The outcome of primary total hip and knee arthroplasty in patients aged 80 years or more

N D Clement, D MacDonald, C R Howie, L C Biant

Research output: Contribution to journalArticlepeer-review

Abstract

Primary arthroplasty may be denied to very elderly patients based upon the perceived outcome and risks associated with surgery. This prospective study compared the outcome, complications, and mortality of total hip (TKR) and total knee replacement (TKR) in a prospectively selected group of patients aged ≥ 80 years with that of a control group aged between 65 and 74 years. There were 171 and 495 THRs and 185 and 492 TKRs performed in the older and control groups, respectively. No significant difference was observed in the mean improvement of Oxford hip and knee scores between the groups at 12 months (0.98, (95% confidence interval (CI) -0.66 to 2.95), p = 0.34 and 1.15 (95% CI -0.65 to 2.94), p = 0.16, respectively). The control group had a significantly (p = 0.02 and p = 0.04, respectively) greater improvement in the physical well being component of their SF-12 score, but the older group was more satisfied with their THR (p = 0.047). The older group had a longer hospital stay for both THR (5.9 versus 9.0 days, p <0.0001) and TKR (6.2 versus 8.3 days, p <0.0001). The rates of post-operative complications and mortality were increased in the older group.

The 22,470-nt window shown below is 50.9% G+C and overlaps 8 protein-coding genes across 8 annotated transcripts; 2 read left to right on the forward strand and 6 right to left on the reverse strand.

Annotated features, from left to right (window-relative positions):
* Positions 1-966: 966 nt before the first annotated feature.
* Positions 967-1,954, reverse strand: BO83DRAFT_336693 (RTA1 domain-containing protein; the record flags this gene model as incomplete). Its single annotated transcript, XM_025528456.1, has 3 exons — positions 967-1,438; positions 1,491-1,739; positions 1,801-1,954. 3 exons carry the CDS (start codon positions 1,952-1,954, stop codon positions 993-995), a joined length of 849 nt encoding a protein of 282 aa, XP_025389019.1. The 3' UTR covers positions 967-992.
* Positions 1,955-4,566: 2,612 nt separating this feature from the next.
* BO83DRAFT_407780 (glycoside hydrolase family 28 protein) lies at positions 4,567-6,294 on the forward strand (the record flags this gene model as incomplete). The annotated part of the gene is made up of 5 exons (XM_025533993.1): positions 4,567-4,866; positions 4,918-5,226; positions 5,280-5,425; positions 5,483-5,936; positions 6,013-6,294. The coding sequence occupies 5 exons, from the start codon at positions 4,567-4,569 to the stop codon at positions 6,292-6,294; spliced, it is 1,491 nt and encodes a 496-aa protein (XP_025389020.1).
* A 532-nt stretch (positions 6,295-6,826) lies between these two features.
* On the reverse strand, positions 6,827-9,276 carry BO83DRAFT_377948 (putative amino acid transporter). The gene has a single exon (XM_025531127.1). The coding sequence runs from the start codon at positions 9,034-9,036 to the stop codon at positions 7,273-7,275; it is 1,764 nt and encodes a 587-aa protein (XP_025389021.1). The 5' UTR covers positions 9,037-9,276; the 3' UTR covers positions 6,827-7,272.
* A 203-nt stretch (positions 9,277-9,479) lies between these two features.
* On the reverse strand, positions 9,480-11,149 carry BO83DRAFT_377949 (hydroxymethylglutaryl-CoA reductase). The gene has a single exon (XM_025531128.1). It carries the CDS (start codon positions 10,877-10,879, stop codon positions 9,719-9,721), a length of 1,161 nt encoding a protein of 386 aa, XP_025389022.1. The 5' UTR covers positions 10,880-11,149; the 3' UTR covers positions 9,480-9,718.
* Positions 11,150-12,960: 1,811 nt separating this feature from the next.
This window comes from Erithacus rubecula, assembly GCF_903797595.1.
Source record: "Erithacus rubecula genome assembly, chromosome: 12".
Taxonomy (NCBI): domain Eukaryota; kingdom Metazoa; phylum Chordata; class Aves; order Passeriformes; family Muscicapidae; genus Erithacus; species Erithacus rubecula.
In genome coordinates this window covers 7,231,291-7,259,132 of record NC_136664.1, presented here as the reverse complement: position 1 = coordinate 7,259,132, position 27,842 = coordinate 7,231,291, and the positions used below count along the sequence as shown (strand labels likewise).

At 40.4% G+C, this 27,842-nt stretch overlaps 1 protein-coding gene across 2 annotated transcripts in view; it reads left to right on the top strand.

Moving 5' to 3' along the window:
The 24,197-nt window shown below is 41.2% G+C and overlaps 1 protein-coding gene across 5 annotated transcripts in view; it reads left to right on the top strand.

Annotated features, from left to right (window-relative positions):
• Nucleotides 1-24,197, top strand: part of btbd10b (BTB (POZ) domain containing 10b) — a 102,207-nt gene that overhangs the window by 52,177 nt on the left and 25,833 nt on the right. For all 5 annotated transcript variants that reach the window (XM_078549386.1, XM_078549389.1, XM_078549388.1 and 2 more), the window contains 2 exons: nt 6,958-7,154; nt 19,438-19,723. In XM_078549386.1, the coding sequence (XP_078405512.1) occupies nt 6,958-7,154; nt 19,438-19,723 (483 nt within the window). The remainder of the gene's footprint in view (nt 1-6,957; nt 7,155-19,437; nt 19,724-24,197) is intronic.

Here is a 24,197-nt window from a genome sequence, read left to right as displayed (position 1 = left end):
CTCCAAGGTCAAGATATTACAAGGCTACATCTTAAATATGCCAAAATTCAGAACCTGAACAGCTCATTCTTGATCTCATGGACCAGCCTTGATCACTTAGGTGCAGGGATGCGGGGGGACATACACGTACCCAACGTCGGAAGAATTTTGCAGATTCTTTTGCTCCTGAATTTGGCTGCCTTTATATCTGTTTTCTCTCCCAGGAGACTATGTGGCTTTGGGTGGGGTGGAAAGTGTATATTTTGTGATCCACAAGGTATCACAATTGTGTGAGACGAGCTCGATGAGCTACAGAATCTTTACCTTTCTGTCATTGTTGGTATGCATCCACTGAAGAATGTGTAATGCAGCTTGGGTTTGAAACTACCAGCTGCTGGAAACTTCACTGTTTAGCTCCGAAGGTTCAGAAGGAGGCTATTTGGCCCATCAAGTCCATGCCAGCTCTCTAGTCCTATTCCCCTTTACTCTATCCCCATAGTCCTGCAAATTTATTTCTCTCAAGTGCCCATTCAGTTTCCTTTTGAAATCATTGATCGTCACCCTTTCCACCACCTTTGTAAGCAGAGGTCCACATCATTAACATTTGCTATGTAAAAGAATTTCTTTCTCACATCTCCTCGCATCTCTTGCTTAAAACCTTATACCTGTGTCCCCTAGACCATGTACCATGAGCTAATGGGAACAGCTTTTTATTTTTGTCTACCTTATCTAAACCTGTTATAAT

Original languageEnglish
Pages (from-to)1265-70
Number of pages6
JournalJournal of Bone and Joint Surgery, British Volume
Volume93
Issue number9
DOIs
Publication statusPublished - 1 Sep 2011

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